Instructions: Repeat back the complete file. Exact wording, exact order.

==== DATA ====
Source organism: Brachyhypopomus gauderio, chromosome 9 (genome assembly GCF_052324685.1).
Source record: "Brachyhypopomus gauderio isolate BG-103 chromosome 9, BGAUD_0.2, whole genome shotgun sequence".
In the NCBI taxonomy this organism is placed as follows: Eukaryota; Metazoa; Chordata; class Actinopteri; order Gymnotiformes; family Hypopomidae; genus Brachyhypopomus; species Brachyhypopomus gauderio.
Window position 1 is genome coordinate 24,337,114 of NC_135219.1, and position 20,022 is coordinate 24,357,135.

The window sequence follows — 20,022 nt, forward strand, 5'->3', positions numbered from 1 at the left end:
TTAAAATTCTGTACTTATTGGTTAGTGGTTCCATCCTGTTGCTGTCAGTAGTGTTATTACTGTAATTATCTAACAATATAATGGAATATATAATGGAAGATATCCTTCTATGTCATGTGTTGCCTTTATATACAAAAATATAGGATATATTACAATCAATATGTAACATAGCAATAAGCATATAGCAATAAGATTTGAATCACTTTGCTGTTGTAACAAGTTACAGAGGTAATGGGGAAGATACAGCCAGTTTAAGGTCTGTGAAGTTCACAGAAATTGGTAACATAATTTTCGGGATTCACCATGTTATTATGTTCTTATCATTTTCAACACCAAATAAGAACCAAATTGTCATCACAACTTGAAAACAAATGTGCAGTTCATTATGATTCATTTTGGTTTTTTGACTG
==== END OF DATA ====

Source organism: Brachyhypopomus gauderio, chromosome 9 (genome assembly GCF_052324685.1).
Source record: "Brachyhypopomus gauderio isolate BG-103 chromosome 9, BGAUD_0.2, whole genome shotgun sequence".
In the NCBI taxonomy this organism is placed as follows: Eukaryota; Metazoa; Chordata; class Actinopteri; order Gymnotiformes; family Hypopomidae; genus Brachyhypopomus; species Brachyhypopomus gauderio.
Window position 1 is genome coordinate 24,337,114 of NC_135219.1, and position 20,022 is coordinate 24,357,135.

The window sequence follows — 20,022 nt, forward strand, 5'->3', positions numbered from 1 at the left end:
TTAAAATTCTGTACTTATTGGTTAGTGGTTCCATCCTGTTGCTGTCAGTAGTGTTATTACTGTAATTATCTAACAATATAATGGAATATATAATGGAAGATATCCTTCTATGTCATGTGTTGCCTTTATATACAAAAATATAGGATATATTACAATCAATATGTAACATAGCAATAAGCATATAGCAATAAGATTTGAATCACTTTGCTGTTGTAACAAGTTACAGAGGTAATGGGGAAGATACAGCCAGTTTAAGGTCTGTGAAGTTCACAGAAATTGGTAACATAATTTTCGGGATTCACCATGTTATTATGTTCTTATCATTTTCAACACCAAATAAGAACCAAATTGTCATCACAACTTGAAAACAAATGTGCAGTTCATTATGATTCATTTTGGTTTTTTGACTG